This cruise has many families on board, with children, who were given the option of a snow slide. Quite who enjoyed it more, parents or kids, remains unclear – even grandparents screamed their way down the slope. Having enjoyed the hike, and the penguins, passengers were taken on a Zodiac tour through the icebergs, en route back to the ship. I spotted, from the Zodiac, an orange flag way up on the hillside. Jason, poor fellow, talking as he is wan to do, had left it at his station. Well, “he took one for the team” and had to walk all the way back up the steep, snowy slope to retrieve his flag. If one asks Jason the time, he will definitely tell you how the clock works. One guest asked Larry Hobbs why we don’t go south of the Antarctic Circle at 66 degrees South. Larry explained that this would require two more full days travel out of their itinerary, without adding much by way of scenery. Distance, travel speed and little advantage scenically make this itinerary perfect. Strange the obsession that some have with a line of latitude – Le Lyrial is hardly going to go “bump in the night” as we cross the Antarctic Circle?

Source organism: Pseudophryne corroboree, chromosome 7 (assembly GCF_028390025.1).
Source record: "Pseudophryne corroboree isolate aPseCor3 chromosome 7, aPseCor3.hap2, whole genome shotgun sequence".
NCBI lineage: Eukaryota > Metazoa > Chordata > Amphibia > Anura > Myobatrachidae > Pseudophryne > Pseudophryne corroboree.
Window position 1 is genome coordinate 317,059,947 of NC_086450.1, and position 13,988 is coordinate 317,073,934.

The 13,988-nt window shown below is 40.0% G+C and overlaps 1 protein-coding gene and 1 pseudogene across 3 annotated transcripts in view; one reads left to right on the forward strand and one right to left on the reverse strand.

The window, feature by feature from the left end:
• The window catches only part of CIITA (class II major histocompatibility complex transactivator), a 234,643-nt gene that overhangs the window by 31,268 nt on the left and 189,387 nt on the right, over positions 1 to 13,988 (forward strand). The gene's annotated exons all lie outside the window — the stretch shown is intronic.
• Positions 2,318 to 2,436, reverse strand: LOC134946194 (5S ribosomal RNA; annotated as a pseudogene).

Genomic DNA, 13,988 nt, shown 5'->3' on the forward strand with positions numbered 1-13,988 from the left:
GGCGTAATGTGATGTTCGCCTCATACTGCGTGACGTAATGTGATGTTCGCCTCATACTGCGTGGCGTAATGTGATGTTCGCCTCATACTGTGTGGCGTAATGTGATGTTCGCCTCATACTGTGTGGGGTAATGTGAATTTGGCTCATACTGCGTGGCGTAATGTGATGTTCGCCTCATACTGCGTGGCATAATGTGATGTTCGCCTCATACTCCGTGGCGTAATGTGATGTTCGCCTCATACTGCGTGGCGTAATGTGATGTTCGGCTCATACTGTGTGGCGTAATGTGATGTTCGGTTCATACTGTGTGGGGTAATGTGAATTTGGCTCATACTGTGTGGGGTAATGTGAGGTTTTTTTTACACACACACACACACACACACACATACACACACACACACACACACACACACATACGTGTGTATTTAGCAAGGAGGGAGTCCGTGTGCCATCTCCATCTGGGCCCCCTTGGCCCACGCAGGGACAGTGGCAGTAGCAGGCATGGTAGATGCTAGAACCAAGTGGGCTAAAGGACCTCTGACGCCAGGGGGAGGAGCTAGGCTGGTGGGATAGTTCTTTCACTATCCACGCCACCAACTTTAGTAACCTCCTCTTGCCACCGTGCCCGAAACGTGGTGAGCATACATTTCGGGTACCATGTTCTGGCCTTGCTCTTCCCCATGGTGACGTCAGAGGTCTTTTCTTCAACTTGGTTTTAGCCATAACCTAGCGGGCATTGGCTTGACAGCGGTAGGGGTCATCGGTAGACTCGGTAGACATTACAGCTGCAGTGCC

Breaching Minke Whales put in an appearance right next to the ship, so many guests returning from the Zodiac tour were treated to this spectacle. The Captain carefully threaded his way through numerous icebergs in the Errera Channel, between Ronge Island and the Peninsula. This channel was named by de Gerlache (again) in honour of Leo Errera, professor at the University of Brussels, and member of the Belgica expedition. The mountains adjacent to the channel are sometimes referred to as the “Antarctic Alps”, and rightly so. Minke and Humpback Whales delighted guests; one Minke Whale breached right in front of the ship, much to our delight lining the outer decks. Minkes are known as the marathon runners of the ocean – fast, sleek and capable of vast distances. As small whales, they are often targeted by Orcas. (Orcas have just been spotted alongside our ship as I write this blog after dinner, and everyone is scrambling to see these beautiful creatures). Two Humpback Whales spent time very close to the ship, that we could photograph their blowholes, and even see their white pectoral fins -16 feet long and 5 foot wide. Their fins are indeed the same size as the stabilisers made by Rolls-Royce, for this ship, weighing 11 000 tons! Humpbacks weigh 45-50 tons, so clearly they have the better deal. I got much pleasure pointing whales out to kids, and where to expect them next to surface – kids tend to look where the animal was last spotted.